High-level players need to know rules
I enjoyed your piece about the rules issues that seem to drive everyone to think the rules and their application are unfair and even incorrect (“Looser rules guidelines offer convenient excuses,” April 26, http://bit.ly/2oKWREu).
There's apparently strong belief from players, media and fans that when a rule is breached, the penalty is too severe and the steps used by officials to gather information is skewed. I'd counter that players, particularly those playing in high-level competitions, should know all of the rules, not just simple ones such as out of bounds, lost ball, etc.
You're exactly on point asking what Palmer and Nicklaus would have done if faced with incidents similar to those that have everyone questioning the correctness or fairness.
(Eger is a four-time winner on the PGA Tour Champions who served as the USGA’s senior director of rules and competitions from 1992 to ’95)
Rules guidelines won’t erode game
While I agree with you that we want to maintain golf as a gentleman's game, which keeps the burden of integrity on the player, I don't think that this slight change will cause the game's downfall. We don't want to have instant replay, for sure, but the point of this rules adjustment was to level the playing field for everyone in a televised event.
Generally, only the top names on the leaderboard are in the sights of the cameramen and TV audience on a given day, and those who are struggling don't have a million eyes trained on them, so those at the bottom rarely, if ever, have a reversal or penalty because of something they "missed," whether intentionally or not, and then is called in by a viewer. That is the real point of this change, not to allow players too much or any leeway.
Besides, we cannot have instant replay in golf. Look what it has done to the other sports. It makes the time to complete a game unbearably longer, and now we even have it in baseball. Sure, we want to get the calls right, but if we are going to use the technology, then get rid of refs and umpires? I don't think so. Instant replay would not come close to working, and you cannot wait until the round is over like what happened at last year's U.S. Open. It has to happen at that instant, so the player can change his strategy.
The USGA and the R&A are doing a great job of keeping the rules fair, and hopefully some of the new proposed changes will make them simpler for all and the game more fun. Too many rules, rounds that last 5-6 hours, golf courses that are too hard . . . those are all bad for the game.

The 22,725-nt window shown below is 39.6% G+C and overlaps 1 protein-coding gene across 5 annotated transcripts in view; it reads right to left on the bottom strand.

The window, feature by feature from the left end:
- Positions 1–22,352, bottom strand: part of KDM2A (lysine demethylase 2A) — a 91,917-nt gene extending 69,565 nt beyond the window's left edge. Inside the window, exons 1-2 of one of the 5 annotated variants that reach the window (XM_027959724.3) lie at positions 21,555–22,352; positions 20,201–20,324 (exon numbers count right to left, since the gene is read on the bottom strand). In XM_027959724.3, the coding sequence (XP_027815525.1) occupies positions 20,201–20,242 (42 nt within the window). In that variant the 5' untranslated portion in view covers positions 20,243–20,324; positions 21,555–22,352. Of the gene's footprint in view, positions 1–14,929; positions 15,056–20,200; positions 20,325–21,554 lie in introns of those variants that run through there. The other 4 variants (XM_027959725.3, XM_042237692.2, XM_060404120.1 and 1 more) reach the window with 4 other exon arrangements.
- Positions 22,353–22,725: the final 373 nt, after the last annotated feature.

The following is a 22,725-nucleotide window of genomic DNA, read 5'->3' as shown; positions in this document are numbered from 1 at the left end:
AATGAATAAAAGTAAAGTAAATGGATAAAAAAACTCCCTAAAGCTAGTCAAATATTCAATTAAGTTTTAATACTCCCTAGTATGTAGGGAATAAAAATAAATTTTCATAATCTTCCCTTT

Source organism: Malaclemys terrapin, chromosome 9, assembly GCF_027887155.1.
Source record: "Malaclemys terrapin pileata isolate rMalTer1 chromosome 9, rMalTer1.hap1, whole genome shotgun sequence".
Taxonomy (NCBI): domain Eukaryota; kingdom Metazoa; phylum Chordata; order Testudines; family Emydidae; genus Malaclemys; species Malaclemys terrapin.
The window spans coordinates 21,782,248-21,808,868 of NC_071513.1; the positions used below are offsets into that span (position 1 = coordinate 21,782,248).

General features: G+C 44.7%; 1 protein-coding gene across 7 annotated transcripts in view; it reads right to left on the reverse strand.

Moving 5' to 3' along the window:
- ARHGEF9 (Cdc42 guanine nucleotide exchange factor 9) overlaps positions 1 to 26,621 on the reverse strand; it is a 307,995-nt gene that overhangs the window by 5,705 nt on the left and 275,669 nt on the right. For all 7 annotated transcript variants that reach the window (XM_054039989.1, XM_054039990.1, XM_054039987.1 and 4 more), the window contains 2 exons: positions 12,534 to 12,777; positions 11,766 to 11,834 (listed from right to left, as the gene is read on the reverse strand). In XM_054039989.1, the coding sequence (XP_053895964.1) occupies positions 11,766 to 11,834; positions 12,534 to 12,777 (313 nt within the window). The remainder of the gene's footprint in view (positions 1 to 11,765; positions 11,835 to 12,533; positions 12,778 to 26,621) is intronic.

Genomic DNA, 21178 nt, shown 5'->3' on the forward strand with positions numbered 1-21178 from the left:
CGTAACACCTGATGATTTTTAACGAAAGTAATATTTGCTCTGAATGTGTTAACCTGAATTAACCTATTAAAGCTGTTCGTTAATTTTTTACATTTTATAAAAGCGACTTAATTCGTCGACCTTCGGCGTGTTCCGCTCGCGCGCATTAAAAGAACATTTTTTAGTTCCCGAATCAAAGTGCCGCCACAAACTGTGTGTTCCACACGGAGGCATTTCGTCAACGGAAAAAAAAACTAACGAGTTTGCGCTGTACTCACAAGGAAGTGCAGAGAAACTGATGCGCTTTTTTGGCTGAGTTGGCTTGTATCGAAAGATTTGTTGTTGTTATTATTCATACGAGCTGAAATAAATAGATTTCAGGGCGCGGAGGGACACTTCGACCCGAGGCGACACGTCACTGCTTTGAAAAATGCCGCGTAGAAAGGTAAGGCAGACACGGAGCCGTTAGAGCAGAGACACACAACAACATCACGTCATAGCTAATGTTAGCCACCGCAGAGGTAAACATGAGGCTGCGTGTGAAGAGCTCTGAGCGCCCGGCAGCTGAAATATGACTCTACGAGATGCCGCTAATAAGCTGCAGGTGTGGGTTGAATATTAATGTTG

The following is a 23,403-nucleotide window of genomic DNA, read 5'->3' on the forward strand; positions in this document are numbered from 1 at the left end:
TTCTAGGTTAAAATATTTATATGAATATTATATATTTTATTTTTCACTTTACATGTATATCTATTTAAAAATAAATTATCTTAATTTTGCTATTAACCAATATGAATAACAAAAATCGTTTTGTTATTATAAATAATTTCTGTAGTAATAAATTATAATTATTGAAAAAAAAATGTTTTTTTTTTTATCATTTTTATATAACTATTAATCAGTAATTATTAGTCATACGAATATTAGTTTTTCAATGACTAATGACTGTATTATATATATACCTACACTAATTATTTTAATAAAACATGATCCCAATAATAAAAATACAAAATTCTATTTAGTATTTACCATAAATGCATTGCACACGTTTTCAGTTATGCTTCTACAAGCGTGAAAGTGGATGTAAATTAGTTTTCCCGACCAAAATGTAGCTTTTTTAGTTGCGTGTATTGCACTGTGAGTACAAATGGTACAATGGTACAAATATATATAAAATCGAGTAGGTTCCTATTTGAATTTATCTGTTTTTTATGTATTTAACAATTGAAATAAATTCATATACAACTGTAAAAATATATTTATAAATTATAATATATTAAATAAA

David L. Whelchel
Bella Vista, Ark.
(Whelchel is a member of the American Society of Golf Course Architects)
If it’s so right, why wait?
I disagree with your opinion on the new "technology" rule.
When an unintentional violation occurs that has virtually no benefit or other impact to the player, there should be no penalty. I'll call it the common-sense rule. But I disagree with the change in one respect: If it's the right thing to do, why wait until 2019 to implement it?
Boca Raton, Fla.
‘Spoiled brat’ needs a reality check
How anyone in the golf world could view Jason Dufner’s actions as condonable or having a place in golf, either professional or some round on a muni course with your buds, is absolutely missing a huge part of what golf stands for (“When it comes to sportsmanship, Dufner is a slouch,” April 17, bit.ly/2nWXI9T).
My mouth dropped as soon as I saw him drop the putter. How disrespectful to his own caddie can this guy be? They are supposed to be a team out there, and he just crapped all over him on national TV. What a spoiled brat. The guy is making millions of dollars to play a game, and he’s really this far out of reality.
Walking the talk, even when it’s 105
One of your readers trots out the old "walkers hold up play" canard again (“From the Morning Read inbox,” April 27, http://bit.ly/2oC2U31).
While really good golfers in carts – and those who know how to play using them – can be faster, it is simply not how it works the vast majority of the time.
Walkers all head directly to their ball for the next shot, have their decisions made when it's their turn to hit, and move on. I watch two people sit in their cart waiting for one to hit a shot, then drive over to the other's ball, while he pulls out his GPS/rangefinder, fiddles around with that, finally pulls a club before finally moving on. I find myself waiting more often than anyone waits for me.
By the way, I live in Arizona, and walking when it's 105 is no big deal, and I'm 65.
Team golf excites, but stroke play reigns
All tours will continue to use variations of the team format. It is by far the most entertaining way to watch and enjoy golf on TV. But in the end, four individual rounds will always define the best golfer.
Santa Ana, Calif.
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